The Ana Yarn with labels (left) and remaining yarn from one ball used from this project (right)

Abbreviations Used in this pattern:
Kfb - increase by knitting into the front and back of a single stitch.
K - knit
P - purl

SSK - decrease by slipping two stitches then knitting them together. Alternatively, you could slip one stitch, knit one stitch and pass slipped stitch over.
K2tog - decrease by knitting two stitches together.
sl - slip a stitch

This pattern was created by Chemknits for your personal or charity use. You are not distribute or reprint this pattern without the permission of Chemknits.
© 2011 ChemKnits (


  1. You ARE a star when it comes to desing new patterns, find new use for old patterns, hope you get it, my words are not many enough...

  2. Thank you so much. It means a lot to me when people enjoy the content I provide. It makes this whole experience so much fun! Happy Knitting!

  3. I love it and it works great! Thanks again for designing and knitting it for me!

  4. So beautiful. In the chart, what does the little T or cross mean? I haven't seen that before.

  5. The cross is more typically used as a K3tog/p3tog, but in this case it is the second row of the bobble stitch, "Bobble 1B: Sl next 3 sts, dropping extra wraps, sl the same 3 sts back to left needle and p3tog though the back loop." I tried to use a less conventional symbol so it would be less confusing for anyone trying to read the chart.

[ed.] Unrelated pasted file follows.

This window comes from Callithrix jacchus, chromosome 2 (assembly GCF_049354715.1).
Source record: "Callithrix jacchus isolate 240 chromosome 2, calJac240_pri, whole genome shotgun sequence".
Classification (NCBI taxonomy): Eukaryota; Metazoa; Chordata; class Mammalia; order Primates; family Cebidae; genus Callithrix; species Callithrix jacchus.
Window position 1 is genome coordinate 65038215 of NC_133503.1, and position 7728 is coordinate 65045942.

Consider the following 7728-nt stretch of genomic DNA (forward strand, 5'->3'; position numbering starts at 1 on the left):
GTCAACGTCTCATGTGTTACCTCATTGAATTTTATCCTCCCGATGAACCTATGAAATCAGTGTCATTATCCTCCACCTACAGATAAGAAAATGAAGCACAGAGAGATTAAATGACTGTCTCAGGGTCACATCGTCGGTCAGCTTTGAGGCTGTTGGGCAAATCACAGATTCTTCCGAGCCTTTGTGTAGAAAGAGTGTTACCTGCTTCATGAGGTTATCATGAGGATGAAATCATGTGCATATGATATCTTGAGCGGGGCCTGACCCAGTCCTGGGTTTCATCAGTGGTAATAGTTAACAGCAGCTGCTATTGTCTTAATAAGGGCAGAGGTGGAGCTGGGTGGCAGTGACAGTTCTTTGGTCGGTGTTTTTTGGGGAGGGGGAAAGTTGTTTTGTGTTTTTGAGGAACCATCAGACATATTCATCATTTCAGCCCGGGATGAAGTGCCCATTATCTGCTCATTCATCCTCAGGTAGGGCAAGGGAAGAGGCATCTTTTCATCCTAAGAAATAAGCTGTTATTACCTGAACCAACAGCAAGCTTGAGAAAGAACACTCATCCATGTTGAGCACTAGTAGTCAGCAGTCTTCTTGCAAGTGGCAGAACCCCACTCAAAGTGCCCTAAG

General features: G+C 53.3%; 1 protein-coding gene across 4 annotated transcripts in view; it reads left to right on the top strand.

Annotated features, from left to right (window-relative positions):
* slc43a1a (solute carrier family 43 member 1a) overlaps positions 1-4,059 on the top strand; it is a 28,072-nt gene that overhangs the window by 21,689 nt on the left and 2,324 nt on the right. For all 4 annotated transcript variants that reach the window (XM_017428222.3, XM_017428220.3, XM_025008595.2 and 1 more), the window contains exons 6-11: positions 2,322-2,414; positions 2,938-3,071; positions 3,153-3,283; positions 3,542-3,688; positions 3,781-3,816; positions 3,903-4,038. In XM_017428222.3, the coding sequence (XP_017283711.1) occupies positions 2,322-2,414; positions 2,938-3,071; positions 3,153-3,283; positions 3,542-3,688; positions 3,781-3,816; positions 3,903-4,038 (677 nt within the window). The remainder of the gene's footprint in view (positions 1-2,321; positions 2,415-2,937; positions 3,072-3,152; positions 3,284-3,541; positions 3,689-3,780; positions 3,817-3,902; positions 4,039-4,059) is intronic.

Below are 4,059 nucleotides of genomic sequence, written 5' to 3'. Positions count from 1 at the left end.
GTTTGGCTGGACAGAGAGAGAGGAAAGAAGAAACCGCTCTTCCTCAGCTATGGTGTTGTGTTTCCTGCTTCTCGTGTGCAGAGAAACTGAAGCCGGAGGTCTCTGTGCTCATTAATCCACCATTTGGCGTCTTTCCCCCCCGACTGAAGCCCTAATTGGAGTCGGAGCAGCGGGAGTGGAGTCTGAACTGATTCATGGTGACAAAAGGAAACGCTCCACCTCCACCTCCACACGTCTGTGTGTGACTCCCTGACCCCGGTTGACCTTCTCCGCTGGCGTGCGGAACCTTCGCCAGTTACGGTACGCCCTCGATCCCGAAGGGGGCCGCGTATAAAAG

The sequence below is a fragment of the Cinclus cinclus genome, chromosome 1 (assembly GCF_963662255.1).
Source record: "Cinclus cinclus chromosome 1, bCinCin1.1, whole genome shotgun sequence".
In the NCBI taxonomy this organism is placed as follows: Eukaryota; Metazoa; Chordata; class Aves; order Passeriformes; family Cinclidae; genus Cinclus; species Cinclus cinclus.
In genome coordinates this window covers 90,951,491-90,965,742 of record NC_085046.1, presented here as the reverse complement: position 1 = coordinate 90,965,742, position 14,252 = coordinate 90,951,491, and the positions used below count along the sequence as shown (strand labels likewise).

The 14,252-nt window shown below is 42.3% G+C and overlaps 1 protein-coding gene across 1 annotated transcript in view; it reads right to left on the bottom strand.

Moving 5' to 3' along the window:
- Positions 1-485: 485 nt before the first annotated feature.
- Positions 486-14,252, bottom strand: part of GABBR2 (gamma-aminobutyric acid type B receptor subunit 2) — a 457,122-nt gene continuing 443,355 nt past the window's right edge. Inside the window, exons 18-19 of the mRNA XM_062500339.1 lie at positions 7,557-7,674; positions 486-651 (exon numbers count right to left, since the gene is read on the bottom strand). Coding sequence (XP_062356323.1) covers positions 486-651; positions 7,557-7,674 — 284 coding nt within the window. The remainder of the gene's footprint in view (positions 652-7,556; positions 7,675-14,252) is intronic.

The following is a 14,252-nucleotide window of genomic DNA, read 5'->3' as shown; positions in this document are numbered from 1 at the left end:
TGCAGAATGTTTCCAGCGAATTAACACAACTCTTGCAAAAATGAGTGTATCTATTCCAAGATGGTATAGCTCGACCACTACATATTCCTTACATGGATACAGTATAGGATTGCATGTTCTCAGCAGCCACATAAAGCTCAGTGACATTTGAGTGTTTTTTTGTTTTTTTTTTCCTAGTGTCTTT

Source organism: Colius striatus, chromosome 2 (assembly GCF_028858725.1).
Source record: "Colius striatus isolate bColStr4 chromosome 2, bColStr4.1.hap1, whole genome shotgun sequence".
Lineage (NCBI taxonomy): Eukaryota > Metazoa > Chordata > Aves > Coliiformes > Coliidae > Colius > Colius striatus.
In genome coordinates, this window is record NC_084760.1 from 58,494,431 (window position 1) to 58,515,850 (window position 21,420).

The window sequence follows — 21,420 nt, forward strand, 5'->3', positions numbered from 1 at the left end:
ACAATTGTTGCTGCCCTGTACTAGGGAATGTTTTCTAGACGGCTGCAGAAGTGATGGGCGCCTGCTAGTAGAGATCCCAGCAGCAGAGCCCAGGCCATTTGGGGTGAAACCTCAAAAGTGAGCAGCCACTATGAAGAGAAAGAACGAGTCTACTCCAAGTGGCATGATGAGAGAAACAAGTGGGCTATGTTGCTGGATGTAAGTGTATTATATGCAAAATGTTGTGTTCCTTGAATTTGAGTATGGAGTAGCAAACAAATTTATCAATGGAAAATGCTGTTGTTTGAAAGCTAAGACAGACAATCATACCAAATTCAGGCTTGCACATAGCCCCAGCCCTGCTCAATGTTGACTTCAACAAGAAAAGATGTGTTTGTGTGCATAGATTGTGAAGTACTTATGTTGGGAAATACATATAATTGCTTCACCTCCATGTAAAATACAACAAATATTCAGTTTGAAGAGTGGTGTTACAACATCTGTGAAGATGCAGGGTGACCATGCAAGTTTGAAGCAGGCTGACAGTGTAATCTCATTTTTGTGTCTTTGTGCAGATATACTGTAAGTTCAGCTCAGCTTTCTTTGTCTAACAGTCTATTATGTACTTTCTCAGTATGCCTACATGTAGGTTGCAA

The key can be found in two places in this post. First under "Knitting Chart Key" which is in between "Materials" and "The Pattern" and again at the end of the post where I list other common abbreviations.

    Happy Knitting!

  6. New to knitting, just knitting a year now. I am trying your sweet pattern & I am confused about the little t symbol. You mentioned it is the second row of the bobble stitch, but it doesn't come in the row correctly. Doesn't it have to be worked with the bobble 1A in the row below it? I must be confused. Please help. thanks NTK

  7. I'm so sorry, I forgot to include that symbol in the key, I'm going to update that immediately. (I missunderstood what symbol you were talking about.)

    The little cross stitch is supposed to be "Knit through the back loop" (a twisted stitch) I am updating the chart keys right now.

  8. Do u have just the instructions written out so I don't have to use the chart? :) love this!

  9. Unfortunately I do not have written instructions for this pattern. I prefer charts with complex cables because it helps me keep track of what stitch I am on if I lose count in the next row.

  10. Ok, I really like the cozy. But I must say, it's super hard to follow the pattern, first it says to cast on 34, but in the chart there are only 26 squares, what do I do? Is there something I'm missing?